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Marlon Davila


October 2019

marlon davila

In October 2019, the Arts Council of Princeton announced that work would begin on a mural entitled Journey, located at John Street and Leigh Avenue. Lead artist, Marlon Davila, who grew up in the Witherspoon-Jackson neighborhood is the ACP’s Fall 2019 Anne Reeves Artist-in-Residence, bringing his art to life on the exterior wall of La Lupita Groceries.

Marlon Davila is a first-generation Guatemalan who was born and raised in Princeton. He studied Fashion at the Art Institute of Fort Lauderdale, Florida and continued his education in Fine Arts and painting at Mercer County Community College (MCCC). Davila graduated from MCCC with honors and was awarded the Jack Harris Memorial Scholarship for his excellence in Fine Arts. In May, 2017, he attended Art Escape Italy, a workshop led by Hendrik Uldalen which further honed his love of painting. He recently completed the Artists Teaching Art program at the Arts Council of Princeton and is now teaches art for children at the Paul Robeson Center for the Arts.

Davila’s main goal is for his art is to open people’s eyes to other perspectives on life and the world that we all share. His artwork is influenced by nature, romanticism, surrealism, and the use of symbols as representation of an idea. His bold use of color is a direct link to his Mayan ancestry as is his knowledge of fashion, culture and above all, love.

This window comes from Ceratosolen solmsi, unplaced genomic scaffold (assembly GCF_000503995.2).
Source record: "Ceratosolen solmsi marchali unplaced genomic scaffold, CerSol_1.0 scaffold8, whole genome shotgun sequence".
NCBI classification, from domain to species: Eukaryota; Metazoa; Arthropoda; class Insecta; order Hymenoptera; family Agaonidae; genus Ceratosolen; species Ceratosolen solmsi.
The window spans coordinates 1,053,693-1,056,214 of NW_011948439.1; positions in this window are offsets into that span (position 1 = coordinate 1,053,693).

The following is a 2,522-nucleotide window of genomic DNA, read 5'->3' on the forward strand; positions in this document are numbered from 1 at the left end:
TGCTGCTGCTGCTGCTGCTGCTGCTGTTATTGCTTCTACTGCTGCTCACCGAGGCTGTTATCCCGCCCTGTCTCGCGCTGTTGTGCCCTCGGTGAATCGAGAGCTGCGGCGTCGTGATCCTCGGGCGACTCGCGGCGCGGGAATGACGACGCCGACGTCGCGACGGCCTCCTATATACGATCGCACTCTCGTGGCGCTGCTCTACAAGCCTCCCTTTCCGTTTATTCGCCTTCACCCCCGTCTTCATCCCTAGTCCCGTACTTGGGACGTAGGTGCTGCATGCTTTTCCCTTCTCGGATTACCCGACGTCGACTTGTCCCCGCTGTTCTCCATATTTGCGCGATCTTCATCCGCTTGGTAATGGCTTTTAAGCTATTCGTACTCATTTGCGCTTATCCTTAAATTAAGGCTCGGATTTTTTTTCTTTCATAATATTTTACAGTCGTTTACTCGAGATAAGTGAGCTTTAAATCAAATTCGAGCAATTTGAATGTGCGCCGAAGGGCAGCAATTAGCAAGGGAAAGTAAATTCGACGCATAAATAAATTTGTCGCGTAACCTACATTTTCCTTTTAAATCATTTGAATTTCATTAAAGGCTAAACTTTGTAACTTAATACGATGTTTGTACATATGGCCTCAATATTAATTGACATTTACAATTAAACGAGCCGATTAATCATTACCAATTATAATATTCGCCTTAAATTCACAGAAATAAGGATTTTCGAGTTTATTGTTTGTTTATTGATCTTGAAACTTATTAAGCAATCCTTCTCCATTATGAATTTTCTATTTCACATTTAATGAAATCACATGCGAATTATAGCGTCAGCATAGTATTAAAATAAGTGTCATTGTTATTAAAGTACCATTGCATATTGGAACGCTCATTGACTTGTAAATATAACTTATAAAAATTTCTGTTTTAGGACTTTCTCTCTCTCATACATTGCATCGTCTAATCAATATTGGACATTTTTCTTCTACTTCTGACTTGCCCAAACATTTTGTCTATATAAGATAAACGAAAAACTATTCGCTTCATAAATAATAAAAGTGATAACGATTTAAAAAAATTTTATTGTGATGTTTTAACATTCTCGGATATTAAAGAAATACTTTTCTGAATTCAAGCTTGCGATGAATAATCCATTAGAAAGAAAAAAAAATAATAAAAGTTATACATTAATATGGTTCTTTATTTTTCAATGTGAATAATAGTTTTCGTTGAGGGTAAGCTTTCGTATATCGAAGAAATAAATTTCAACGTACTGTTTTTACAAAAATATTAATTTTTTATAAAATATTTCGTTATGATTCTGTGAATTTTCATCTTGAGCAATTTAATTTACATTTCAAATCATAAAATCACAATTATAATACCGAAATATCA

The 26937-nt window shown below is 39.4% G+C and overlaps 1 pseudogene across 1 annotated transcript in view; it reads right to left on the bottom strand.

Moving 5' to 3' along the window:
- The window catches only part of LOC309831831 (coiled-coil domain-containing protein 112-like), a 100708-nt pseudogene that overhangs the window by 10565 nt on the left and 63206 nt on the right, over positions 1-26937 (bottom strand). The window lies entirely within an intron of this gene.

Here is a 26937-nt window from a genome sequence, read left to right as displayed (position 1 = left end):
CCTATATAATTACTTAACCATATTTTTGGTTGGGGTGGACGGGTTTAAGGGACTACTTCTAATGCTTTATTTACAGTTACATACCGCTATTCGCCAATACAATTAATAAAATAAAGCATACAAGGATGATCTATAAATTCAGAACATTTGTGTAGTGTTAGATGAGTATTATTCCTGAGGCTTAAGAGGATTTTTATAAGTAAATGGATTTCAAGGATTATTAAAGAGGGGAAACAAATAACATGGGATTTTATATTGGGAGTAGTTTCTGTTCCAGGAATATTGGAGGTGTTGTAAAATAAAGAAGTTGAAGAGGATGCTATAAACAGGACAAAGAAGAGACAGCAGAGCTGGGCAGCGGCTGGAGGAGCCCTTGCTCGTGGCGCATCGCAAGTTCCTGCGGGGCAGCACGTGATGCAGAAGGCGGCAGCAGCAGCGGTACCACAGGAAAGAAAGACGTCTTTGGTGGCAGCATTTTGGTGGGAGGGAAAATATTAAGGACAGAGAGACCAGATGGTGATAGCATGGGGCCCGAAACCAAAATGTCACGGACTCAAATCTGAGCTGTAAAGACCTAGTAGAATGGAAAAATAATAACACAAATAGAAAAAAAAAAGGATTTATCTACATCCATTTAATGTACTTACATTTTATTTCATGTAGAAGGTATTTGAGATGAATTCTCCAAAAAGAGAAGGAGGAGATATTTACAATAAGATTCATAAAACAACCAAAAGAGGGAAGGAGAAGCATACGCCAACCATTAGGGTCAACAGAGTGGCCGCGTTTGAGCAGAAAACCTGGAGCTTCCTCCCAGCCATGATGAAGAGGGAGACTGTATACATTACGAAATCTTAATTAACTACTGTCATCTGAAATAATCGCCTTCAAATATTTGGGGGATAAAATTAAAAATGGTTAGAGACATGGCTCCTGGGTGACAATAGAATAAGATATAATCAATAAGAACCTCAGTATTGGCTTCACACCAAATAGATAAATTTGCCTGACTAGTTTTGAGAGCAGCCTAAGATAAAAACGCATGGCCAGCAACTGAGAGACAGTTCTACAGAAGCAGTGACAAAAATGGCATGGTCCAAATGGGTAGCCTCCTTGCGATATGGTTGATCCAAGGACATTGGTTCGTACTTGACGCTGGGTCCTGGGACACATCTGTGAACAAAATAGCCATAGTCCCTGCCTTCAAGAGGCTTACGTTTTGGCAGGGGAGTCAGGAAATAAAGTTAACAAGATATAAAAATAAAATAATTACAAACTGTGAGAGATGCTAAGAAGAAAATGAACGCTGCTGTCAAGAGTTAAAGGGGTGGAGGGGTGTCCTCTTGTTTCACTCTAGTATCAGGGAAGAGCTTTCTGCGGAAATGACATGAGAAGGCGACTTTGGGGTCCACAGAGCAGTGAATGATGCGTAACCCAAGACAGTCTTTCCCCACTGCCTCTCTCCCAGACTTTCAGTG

“I remember being a kid that loved coloring books and drawing. Years later, I still have that same passion for art, and I am creating a mural on this beautiful wall in my hometown on the exact street where I lived for many years,” said Marlon Davila. “It’s incredibly meaningful for me to give back to my community and I am truly grateful to the Arts Council of Princeton and its supporters for believing in me and for giving me this unique opportunity.”

This project would not be possible without the support of Timothy M. Andrews, a longtime friend and supporter of the Arts Council of Princeton, who has generously underwritten the Anne Reeves Artist-in-Residence program for the next three years.

Andrews’ generosity will enable two artists every year to each produce a work of art – mural, a sculpture, whatever they envision. According to Andrews, “At least three of the six will be conceived for a specific public space and created after we gain neighborhood approvals and raise additional funds to pay for the preparation, supplies, and installation.”

After an initial meeting with the Historic Preservation Commission regarding the proposal for Davila’s mural, the ACP hosted a neighborhood meeting as well as attending two additional Witherspoon-Jackson Neighborhood Association meetings, to reach a positive consensus for the project. The Witherspoon-Jackson neighborhood is a diverse and thriving place that honors its past as well as planning and ‘listening’ for a vibrant future where all are included.